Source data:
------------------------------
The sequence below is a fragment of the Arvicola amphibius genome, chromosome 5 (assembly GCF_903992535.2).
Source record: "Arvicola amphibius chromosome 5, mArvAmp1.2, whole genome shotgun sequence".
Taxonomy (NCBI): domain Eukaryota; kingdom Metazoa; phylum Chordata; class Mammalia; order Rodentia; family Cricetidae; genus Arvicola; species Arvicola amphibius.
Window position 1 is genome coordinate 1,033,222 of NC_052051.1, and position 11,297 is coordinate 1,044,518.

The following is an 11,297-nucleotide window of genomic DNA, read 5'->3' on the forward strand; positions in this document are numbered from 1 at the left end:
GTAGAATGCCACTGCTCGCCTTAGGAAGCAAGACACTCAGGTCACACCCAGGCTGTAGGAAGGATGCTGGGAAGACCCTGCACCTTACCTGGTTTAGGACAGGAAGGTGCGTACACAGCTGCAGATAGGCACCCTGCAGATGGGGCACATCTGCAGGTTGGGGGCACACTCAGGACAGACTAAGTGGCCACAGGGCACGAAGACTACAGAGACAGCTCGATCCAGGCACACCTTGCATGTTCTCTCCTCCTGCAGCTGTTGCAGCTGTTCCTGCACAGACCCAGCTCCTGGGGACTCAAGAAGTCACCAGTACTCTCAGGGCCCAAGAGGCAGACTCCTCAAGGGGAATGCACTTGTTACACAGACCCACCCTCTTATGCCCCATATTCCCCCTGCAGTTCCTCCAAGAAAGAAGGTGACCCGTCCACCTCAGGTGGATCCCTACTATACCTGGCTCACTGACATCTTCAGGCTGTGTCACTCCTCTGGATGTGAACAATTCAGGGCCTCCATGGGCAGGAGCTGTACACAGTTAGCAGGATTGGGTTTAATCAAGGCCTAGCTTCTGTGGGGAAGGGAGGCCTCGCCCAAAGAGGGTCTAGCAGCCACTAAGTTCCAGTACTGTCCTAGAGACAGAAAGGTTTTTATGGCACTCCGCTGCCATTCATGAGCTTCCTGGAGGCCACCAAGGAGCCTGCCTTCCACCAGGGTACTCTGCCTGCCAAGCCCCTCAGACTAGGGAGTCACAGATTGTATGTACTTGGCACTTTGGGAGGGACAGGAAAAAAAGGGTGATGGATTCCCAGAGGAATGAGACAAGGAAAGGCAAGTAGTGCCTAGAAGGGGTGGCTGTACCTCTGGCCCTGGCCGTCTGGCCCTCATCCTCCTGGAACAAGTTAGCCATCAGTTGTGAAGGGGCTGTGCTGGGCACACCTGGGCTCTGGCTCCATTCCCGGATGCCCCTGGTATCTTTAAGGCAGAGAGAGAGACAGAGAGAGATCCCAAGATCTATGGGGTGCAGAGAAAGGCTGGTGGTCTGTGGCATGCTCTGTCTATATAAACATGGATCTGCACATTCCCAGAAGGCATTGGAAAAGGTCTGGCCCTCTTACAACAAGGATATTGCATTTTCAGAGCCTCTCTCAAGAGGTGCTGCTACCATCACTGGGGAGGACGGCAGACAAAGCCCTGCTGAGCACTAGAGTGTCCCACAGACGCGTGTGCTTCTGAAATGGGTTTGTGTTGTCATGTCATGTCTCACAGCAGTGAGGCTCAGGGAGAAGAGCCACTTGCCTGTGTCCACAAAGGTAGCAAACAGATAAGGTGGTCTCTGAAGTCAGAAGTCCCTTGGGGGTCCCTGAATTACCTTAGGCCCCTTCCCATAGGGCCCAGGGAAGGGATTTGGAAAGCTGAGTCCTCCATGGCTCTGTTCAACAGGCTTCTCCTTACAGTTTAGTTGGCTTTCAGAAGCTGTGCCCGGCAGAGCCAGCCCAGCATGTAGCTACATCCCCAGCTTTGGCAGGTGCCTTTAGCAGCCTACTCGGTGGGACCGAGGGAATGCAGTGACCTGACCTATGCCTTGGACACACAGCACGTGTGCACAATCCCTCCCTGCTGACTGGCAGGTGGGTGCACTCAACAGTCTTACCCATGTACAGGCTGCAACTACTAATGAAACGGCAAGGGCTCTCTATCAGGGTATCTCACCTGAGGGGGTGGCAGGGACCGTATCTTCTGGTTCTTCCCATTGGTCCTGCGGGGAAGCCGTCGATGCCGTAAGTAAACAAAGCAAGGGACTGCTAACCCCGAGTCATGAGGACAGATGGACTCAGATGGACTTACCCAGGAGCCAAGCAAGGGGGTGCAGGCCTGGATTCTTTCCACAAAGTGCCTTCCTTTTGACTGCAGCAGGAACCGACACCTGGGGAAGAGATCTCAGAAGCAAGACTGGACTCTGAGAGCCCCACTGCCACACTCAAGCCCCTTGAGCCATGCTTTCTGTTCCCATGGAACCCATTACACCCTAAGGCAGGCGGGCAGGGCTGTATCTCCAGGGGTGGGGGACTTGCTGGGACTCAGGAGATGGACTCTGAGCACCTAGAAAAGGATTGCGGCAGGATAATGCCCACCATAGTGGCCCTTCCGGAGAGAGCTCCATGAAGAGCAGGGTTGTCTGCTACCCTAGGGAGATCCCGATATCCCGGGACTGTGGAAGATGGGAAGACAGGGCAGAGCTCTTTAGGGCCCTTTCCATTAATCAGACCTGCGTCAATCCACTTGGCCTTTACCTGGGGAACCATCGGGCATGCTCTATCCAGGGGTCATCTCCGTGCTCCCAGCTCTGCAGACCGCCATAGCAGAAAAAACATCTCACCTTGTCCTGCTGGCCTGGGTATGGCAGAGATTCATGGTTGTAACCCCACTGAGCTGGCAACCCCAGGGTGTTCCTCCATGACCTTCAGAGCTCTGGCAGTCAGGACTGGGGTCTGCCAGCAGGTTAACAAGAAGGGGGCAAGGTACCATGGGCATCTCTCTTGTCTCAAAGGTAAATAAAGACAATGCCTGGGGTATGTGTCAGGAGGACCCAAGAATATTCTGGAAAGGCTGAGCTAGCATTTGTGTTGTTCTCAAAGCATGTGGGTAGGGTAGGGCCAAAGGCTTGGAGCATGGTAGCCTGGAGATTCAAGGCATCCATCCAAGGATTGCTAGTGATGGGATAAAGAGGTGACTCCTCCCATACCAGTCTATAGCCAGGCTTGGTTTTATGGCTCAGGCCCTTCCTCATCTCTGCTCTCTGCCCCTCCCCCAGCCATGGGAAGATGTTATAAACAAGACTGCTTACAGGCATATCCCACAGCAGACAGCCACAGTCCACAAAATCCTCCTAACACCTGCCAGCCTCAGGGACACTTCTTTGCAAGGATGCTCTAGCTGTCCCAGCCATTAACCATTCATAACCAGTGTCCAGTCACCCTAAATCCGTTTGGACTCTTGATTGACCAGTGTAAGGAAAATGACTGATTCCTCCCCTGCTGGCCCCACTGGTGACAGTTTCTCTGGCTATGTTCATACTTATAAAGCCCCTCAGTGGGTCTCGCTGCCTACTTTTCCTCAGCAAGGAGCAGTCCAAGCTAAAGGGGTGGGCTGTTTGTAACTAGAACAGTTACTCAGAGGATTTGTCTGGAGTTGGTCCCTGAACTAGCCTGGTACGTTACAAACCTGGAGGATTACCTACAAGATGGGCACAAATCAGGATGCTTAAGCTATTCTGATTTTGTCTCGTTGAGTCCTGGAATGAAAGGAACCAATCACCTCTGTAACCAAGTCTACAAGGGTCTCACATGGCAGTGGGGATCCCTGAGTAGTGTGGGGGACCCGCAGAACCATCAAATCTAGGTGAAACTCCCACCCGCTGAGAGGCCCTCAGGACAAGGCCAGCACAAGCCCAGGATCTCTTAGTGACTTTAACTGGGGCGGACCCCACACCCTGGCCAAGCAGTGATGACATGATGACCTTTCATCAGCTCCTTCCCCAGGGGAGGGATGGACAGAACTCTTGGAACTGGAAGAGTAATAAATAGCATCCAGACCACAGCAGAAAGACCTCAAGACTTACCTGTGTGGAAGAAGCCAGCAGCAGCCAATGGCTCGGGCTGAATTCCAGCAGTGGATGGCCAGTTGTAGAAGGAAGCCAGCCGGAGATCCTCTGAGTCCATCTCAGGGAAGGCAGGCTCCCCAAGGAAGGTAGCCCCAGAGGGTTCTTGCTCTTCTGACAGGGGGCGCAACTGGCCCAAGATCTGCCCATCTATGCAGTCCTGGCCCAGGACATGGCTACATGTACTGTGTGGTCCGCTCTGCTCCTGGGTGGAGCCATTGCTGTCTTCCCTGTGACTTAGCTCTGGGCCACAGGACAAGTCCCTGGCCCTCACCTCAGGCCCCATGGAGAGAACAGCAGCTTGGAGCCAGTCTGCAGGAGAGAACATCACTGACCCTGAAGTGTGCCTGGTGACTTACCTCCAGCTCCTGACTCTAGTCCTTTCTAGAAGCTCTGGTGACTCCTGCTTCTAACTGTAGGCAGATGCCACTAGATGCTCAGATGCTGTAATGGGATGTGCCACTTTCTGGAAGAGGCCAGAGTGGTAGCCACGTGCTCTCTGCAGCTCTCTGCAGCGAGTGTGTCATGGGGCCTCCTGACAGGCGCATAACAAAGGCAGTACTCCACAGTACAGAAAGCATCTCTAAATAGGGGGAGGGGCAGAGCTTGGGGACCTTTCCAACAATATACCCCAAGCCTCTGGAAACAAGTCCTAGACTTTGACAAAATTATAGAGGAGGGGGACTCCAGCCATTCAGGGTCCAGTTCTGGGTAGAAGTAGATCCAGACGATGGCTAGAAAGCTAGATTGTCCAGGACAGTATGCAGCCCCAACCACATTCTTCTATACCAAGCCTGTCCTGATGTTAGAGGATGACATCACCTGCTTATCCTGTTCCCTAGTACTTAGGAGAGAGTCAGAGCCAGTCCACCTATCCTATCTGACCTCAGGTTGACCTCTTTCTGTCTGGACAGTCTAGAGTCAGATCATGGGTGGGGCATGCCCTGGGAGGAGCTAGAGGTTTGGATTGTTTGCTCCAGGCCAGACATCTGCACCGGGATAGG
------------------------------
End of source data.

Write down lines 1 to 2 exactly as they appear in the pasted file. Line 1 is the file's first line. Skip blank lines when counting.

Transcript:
The sequence below is a fragment of the Arvicola amphibius genome, chromosome 5 (assembly GCF_903992535.2).
Source record: "Arvicola amphibius chromosome 5, mArvAmp1.2, whole genome shotgun sequence".